I am inspired to write this post due to a flood of questions in the form of “which editor is best” or “which IDE do you” on some of the forums that I either lurk or actively participate in.
These kind of questions often kick of religious wars that I refuse to participate in. The mantra I recite all the time is “use what you are comfortable with.” If you have no starting point now my saying what I use on a daily basis can serve as a guide. Keep in mind that some of the tools (most of actually) have their own learning curve associated with them.
The purpose of using a tool in the first place is to make the job at hand easier or serve some sort of function that would be missing without the tool. As means of a ridiculous example let’s take the task of driving nails into wood. Let’s make it a hard wood like oak or walnut. I’ve never seen anybody take a nail in their hand and press it into an oak plank to attach it to another oak plank. Common sense would tell you not to do that. You use a hammer. A rock could work in place of a hammer but a hammer is designed purposefully for the job. Rocks tend to chip when subject to the stress of striking a piece of metal repeatedly and that rock could break in your hand. The steel in a hammer is usually tempered to a point where it can absorb the energy of striking that bit of metal repeatedly while transferring its kinetic energy to the nail to insert it into the wood.
So what do I consider to be the tools of the trade?
I am a Linux all the way sort of person. I cannot stand Windows or MacOS and have long standardized on Linux as my OS of choice. I started with Linux way back when Linux was quite frankly a PITA to get installed and running correctly on any hardware much less my first Linux host as a Sparc 20 that I managed to port Linux to. That was a project in and of itself I assure you and I don’t even know if I could duplicate that today. If my life depended on it I suppose I’d figure it out but with all the good distributions out there why would I even need to? Besides the best Sparc 20 is a sluggish dinosaur compared with even modern consumer grand laptops and desktops.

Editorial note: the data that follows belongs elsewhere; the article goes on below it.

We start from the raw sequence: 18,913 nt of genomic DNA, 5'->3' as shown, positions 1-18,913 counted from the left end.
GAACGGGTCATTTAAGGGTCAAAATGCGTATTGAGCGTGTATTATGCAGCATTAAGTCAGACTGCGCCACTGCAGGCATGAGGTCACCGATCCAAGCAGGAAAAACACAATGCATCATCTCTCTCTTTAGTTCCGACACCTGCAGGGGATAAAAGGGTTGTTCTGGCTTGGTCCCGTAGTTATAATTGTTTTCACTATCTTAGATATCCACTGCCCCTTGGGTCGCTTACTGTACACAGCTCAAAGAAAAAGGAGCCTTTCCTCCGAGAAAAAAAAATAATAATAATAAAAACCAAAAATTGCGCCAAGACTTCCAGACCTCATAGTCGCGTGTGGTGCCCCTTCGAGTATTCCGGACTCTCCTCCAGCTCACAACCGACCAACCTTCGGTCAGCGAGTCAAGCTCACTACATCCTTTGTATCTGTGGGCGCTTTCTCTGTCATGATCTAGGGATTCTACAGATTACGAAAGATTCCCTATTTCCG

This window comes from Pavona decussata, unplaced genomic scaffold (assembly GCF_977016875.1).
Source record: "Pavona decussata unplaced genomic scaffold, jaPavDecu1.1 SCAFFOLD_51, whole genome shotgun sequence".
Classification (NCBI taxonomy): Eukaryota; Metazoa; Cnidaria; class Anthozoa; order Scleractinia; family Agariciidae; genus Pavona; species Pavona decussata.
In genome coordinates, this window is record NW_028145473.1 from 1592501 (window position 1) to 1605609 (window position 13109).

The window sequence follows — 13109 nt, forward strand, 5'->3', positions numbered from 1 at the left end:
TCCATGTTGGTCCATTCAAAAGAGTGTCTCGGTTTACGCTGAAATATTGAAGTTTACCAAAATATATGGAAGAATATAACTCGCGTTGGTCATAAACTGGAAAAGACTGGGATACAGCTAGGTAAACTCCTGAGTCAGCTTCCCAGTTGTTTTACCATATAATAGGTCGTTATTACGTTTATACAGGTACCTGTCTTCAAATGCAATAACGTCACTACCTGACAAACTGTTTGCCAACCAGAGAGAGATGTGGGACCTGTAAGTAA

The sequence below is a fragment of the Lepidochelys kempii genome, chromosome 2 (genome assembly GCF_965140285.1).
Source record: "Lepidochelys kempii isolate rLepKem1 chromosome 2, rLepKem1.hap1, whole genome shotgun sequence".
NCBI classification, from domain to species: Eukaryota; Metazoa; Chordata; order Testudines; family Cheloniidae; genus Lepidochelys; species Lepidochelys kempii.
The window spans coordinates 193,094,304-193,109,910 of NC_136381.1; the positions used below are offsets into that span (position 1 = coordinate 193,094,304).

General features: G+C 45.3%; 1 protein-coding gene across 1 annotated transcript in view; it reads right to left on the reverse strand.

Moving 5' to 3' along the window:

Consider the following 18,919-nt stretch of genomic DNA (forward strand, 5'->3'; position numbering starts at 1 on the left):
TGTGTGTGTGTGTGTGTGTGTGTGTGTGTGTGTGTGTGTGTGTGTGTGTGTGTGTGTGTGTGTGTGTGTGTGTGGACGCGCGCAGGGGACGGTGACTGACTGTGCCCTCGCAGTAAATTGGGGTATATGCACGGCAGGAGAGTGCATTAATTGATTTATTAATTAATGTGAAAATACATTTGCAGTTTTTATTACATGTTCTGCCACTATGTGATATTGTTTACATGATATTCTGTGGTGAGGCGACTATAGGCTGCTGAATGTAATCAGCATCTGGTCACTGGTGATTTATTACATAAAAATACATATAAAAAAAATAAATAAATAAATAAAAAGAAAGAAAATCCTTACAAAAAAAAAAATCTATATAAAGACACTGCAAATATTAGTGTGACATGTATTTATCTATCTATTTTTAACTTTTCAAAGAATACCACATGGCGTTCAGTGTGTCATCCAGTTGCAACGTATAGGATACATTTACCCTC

My distro of choice (at least this year) is Ubuntu and my rather ancient laptop (HP Pavilion dv7, 8Gb RAM) was recently upgraded from Ubuntu 14LTS to Ubuntu 18.04LTS. Still cleaning up the collateral damage but that’s another story for another time.
Basic stock in trade for anybody doing any sort of Unix/Linux related work is some form of editor. If you are editing configuration files, Docker files, Perl code or whatever at some point your going to need to use an editor. VI? VIM? Emacs? Guess what I use all of them.
I do the bulk of my programming for Docker and Perl in Emacs. There… I said it. I started using Emacs back in the late 1990 timeframe and haven’t looked back. Its advantage is its extensibility and if you know or can learn Lisp you can do all sorts of things you couldn’t do with lighter weight editors. That statement is a good segue into the disadvantage of Emacs. It is a very bloated editor since it has so many extension points and features. It is at its best when used in an environment where X11 is available such as on a laptop in the MATE desktop environment.